Construction workers can be at risk of inadvertently exposing family members to toxic metals brought home from worksites, a newly published pilot study from Boston University and Harvard public health researchers indicates. But there are ways to minimize the risk.

The study, which is being published in the June 2022 volume of the peer-reviewed journal Environmental Research, analyzes dust samples from the homes of 27 Boston area workers, including 21 construction and a handful of janitorial and auto repair workers, for a variety of toxic metals sometimes found in construction materials. The study doesn’t specify which construction trades the study participants work in, but states that the workers were recruited through community organizations and unions, with a focus on low-income and immigrant workers.

The findings show higher levels of arsenic, chromium, copper, manganese, nickel and tin dust in construction workers’ homes compared to the homes of the other workers. Work-related factors such as not having a work locker, mixing work and personal items, encountering material dust at work, not washing hands after work and not changing clothes after work were associated with higher metal dust levels, the researchers found. 

The authors attributed the higher levels of the toxic metals in the construction workers’ homes to what’s known as “take-home exposure.” The term has previously been used to describe cases in which a worker unintentionally carries home trace amounts of lead, contaminating living spaces and affecting others there, including children. 

It can be particularly challenging to prevent take-home exposures in construction because workers often change worksites and do not always have a place to change, store or wash clothes at work, says Diana Ceballos, the study’s lead author.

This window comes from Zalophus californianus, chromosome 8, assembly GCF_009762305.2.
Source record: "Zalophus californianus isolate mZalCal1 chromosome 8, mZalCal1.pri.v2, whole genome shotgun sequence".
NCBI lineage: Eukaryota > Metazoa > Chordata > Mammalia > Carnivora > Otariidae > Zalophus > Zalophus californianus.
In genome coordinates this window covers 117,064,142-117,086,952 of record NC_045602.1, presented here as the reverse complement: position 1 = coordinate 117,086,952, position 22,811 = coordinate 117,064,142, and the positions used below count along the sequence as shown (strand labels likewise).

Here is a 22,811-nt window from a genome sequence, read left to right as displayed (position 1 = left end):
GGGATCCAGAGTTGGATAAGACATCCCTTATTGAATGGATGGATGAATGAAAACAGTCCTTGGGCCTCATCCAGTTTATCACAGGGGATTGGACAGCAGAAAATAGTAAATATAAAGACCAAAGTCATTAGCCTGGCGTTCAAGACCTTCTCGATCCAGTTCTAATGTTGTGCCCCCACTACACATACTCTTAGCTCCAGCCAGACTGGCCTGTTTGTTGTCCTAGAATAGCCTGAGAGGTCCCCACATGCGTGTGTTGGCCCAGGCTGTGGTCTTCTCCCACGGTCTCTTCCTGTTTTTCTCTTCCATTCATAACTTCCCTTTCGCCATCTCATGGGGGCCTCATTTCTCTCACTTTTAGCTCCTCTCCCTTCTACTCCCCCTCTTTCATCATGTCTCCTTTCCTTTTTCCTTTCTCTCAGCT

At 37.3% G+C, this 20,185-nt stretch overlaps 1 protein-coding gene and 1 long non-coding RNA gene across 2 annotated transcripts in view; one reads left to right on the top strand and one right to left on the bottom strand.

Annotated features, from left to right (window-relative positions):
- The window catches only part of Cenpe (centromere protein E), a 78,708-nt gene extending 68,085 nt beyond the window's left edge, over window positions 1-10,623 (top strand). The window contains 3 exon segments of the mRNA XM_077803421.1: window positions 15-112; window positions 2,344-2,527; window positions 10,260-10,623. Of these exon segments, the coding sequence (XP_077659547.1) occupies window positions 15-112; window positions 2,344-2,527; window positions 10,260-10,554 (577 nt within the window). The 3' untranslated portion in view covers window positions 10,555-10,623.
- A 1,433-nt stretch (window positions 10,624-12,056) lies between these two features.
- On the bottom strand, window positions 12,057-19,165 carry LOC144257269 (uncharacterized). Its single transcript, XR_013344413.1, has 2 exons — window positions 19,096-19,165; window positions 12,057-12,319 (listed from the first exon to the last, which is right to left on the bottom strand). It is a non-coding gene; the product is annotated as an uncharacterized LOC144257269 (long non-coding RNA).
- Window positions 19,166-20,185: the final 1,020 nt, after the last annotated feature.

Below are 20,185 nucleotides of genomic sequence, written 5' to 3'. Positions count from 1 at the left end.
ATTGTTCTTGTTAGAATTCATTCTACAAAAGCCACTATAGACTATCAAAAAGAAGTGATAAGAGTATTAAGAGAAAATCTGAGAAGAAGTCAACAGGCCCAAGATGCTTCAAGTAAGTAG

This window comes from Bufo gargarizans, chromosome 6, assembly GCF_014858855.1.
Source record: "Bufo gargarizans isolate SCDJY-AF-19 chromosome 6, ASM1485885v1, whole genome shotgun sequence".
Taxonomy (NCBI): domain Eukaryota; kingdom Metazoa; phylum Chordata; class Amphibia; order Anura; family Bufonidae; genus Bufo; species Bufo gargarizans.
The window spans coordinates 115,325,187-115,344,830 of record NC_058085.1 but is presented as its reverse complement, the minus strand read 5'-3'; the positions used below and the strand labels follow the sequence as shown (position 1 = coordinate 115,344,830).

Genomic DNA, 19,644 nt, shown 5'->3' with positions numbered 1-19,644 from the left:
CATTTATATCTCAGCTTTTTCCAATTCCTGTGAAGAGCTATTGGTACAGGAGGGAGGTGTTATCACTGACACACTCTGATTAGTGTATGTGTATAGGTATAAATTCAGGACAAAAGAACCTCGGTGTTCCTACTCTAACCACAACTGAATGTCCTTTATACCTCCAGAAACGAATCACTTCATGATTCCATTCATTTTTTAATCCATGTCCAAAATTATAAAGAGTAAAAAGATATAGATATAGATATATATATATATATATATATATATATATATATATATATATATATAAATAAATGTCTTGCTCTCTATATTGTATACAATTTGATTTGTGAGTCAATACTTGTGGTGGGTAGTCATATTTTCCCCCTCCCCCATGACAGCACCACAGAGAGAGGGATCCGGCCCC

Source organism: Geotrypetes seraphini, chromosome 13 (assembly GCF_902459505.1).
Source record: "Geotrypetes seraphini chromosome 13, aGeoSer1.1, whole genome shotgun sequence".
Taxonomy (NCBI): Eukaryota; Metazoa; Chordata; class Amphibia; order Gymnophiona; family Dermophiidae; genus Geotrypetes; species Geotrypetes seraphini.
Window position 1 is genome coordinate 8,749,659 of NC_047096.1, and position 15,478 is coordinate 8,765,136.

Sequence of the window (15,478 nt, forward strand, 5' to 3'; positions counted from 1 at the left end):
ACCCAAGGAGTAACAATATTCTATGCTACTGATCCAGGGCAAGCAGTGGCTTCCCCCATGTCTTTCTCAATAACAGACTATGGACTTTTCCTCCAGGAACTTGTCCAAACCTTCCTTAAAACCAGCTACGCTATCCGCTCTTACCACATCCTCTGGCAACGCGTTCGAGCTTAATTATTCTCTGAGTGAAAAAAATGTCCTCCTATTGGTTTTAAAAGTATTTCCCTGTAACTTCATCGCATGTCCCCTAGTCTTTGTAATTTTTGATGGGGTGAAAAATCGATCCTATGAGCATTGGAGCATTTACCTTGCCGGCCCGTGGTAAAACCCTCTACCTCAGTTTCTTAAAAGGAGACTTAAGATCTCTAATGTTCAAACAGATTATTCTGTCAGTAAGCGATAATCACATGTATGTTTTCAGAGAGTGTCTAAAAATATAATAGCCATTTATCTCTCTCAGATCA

Take-home exposure of lead has been studied in the past. Ceballos has personally worked on investigations into children’s lead poisoning related to a parent’s occupation for CDC’s National Institute for Occupational Safety and Health. But Ceballos says she was surprised by how little is known about take-home exposure to other metals, and the lack of regulation in terms of child safety. She suspects the problem may be bigger than is known. 

“Given the lack of policies and trainings in place to stop this contamination in high-exposure workplaces such as construction sites, it is inevitable that these toxic metals will migrate to the homes, families, and communities of exposed workers,” she said.

Similar to lead, children are more sensitive to the toxic metals the study examined. And the health risks associated with these materials can result from small amounts of exposure accumulating over time. Fortunately, Ceballos says, take-home exposure risks can be reduced by following best practices. 

To protect workers and their families, workplaces should provide washing facilities and wipes that specifically remove metals from skin, as they can be hard to wash away with only soap and water, Ceballos says. She adds that workers should change clothes before they go home, and that they should have the ability to store work items and PPE on site, adding that there should also be more education and resources available at worksites. The authors also call for home interventions, like those that exist for lead exposure, to be explored for exposure reduction from other metals.

The study was funded by the Harvard JPB Environmental Health Fellowship, Harvard T.H. Chan and Boston University schools of public health Center for Research on Environmental and Social Stressors in Housing Across the Life Course, National Institute on Minority Health and Health Disparities and U.S. Environmental Protection Agency. 

Ceballos is currently recruiting participants for another study that will test the effectiveness of home interventions in preventing take-home exposure. She hopes that study will yield more data to corroborate this pilot, and identify the most effective steps to mitigate toxic metals at home.